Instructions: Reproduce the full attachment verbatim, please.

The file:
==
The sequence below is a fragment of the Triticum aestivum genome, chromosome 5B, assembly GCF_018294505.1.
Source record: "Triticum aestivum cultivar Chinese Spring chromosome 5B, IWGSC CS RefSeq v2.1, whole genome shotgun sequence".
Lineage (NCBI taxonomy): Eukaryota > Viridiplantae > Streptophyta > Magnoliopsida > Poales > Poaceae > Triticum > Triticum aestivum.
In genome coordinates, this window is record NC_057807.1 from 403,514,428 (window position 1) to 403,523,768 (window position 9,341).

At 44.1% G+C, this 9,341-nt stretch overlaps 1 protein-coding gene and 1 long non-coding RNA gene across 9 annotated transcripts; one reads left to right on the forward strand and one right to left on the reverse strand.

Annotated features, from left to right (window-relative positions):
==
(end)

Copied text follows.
The sequence below is a fragment of the Triticum aestivum genome, chromosome 5B, assembly GCF_018294505.1.
Source record: "Triticum aestivum cultivar Chinese Spring chromosome 5B, IWGSC CS RefSeq v2.1, whole genome shotgun sequence".
Lineage (NCBI taxonomy): Eukaryota > Viridiplantae > Streptophyta > Magnoliopsida > Poales > Poaceae > Triticum > Triticum aestivum.
In genome coordinates, this window is record NC_057807.1 from 403,514,428 (window position 1) to 403,523,768 (window position 9,341).

At 44.1% G+C, this 9,341-nt stretch overlaps 1 protein-coding gene and 1 long non-coding RNA gene across 9 annotated transcripts; one reads left to right on the forward strand and one right to left on the reverse strand.

Annotated features, from left to right (window-relative positions):